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The answer key on the back of Combinatorics A Problem Based Approach by Pavle Mladenovic says it's 512 but I don't think that's right.

Here's my thought process:

A 5 digit number divisible by 5 means the ones digit is 0 or 5

Case last Digit is 5:

1st Digit: (1-9) choices but can't have 5 because it would repeat the last digit so possible choices are 8

2nd Digit: (0-9) choices but can't have 5 and can't have the previous digit so 8 choices

3rd Digit: (0-9) Choices but can't have 5 and the previous digit so 7 choices

4th Digit: (0-9) choices but can't have 5 and previous 3 digits so 6 choices

5th Digit: Must have 5 so 1 choice

Product: 8 * 8 * 7 * 6 * 1 = 2688 possible numbers

Case last Digit is 0:

1st Digit: (1-9) choices so 9

2nd Digit: (0-9) choices but last digit is 0 and cant repeat previous digit so 8 choices

3rd Digit: (0-9) choices but last digit is 0 and can't repeat previous 2 so 7 choices.

4th Digit: (0-9) choices but last digit is 0 and can't repeat previous 3 choices so only 6 choices.

5th Digit Last Digit is 0 so only 1 choice.

Product: 9 * 8 * 7 * 6 = 3024

Total Choices is 2688 + 3024 = 5712.

How do you get 512 from this question?

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    $\begingroup$ It might be just a typo. Accidentally forgetting the 7. I could be wrong, though. $\endgroup$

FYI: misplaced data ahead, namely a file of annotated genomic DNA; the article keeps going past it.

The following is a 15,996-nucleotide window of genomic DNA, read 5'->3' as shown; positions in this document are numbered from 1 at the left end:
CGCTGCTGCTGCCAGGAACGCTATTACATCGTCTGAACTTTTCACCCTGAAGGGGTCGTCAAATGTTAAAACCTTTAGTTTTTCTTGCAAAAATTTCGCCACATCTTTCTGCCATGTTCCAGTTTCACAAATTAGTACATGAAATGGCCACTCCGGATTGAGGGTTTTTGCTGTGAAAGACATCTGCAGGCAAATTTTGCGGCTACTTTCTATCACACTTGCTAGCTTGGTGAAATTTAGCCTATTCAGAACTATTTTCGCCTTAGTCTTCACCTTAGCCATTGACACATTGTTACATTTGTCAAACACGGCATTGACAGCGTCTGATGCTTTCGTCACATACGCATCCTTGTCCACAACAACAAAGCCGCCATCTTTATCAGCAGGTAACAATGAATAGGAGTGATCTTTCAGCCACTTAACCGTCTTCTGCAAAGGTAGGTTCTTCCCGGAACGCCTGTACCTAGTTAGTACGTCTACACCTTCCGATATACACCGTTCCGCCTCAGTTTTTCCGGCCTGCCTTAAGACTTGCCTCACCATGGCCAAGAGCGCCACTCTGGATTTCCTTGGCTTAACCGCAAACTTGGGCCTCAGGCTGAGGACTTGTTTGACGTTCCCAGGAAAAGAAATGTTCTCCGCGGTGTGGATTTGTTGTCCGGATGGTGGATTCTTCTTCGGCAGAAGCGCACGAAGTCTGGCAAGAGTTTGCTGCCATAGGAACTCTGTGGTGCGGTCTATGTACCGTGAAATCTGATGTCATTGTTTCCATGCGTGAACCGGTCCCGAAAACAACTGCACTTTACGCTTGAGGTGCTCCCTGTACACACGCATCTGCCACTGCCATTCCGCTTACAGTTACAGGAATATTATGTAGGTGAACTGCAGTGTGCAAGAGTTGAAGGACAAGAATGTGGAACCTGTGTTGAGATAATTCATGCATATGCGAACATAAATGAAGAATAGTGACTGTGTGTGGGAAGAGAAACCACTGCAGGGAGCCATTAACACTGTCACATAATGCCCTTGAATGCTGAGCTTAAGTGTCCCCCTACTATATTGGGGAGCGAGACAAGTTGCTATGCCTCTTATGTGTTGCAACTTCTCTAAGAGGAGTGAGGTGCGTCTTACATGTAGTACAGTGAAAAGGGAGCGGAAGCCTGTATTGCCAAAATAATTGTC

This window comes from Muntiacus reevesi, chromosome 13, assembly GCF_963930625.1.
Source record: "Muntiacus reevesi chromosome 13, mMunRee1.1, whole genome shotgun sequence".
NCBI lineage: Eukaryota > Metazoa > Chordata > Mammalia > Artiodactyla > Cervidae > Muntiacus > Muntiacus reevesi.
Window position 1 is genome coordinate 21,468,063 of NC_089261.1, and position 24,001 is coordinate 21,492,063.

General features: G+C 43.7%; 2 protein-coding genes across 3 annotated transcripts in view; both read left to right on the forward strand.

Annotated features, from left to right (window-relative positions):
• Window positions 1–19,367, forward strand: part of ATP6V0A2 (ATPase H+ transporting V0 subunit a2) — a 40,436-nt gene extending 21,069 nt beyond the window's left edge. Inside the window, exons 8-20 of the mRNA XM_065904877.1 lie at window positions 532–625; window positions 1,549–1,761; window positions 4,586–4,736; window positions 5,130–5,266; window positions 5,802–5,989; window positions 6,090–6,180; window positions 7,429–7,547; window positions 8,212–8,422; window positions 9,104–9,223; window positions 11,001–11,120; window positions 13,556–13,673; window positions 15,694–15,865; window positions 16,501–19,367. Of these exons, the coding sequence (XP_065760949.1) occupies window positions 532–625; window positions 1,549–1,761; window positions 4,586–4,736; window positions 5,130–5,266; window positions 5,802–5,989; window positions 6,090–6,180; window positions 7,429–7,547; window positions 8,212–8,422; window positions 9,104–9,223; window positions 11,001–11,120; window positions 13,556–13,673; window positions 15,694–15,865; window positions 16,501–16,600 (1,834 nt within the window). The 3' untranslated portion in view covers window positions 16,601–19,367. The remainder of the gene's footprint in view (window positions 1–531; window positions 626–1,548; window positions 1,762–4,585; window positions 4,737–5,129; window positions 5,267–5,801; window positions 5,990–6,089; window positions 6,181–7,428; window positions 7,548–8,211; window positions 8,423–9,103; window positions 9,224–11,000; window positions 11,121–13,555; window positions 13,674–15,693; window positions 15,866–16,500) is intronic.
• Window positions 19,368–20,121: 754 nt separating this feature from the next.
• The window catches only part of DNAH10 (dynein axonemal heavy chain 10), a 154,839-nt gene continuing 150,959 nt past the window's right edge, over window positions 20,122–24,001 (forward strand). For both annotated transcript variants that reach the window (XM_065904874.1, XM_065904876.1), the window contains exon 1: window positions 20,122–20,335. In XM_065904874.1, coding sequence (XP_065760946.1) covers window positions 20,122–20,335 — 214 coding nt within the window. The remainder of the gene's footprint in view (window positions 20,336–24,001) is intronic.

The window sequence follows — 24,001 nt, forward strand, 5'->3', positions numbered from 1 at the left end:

– user1135823
    Apr 17, 2023 at 2:58
  • $\begingroup$ To the original poster: Your analysis looks good. $\endgroup$ Apr 17, 2023 at 4:48
  • $\begingroup$ Thanks!! I thought something was strange $\endgroup$ Apr 17, 2023 at 23:48

2 Answers 2

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Let $a_i$ be the $i$th digit of a $5$-digit number divisble by $5$.
If $a_5=5$, then $a_1$ can be $1,\dots,4,6\dots,9$, so there are $8$ choices for $a_1$ in this case.
If $a_5=0$, then $a_1$ can be $1,\dots,9$, so there are $9$ choices for $a_1$ in this case.
Therefore, there are $8+9=17$ chocies for $(a_1,a_5)$ pairs.

Now, $(a_2,a_3,a_4)$ can be any permutation constructed from any digits that are not $a_1$ and not $a_5$.
Therefore, we have to determine the number of permutations of $3$ digits from $10-2=8$ digits, which is $8\cdot 7\cdot 6=336$.

Finally, any $5$-digit number divisible by $5$ can be obtained from any combination of $(a_1,a_5)$ and $(a_2,a_3,a_4)$, and any such combination also results in a $5$-digit number divisible by $5$, so the answer is $17\cdot 336=5712$.

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First and last digit combined: 17 choices. 2nd, 3rd and 4th digits: 8, 7 and 6 choices. 17 times 8 times 7 times 6 = 5712 choices.

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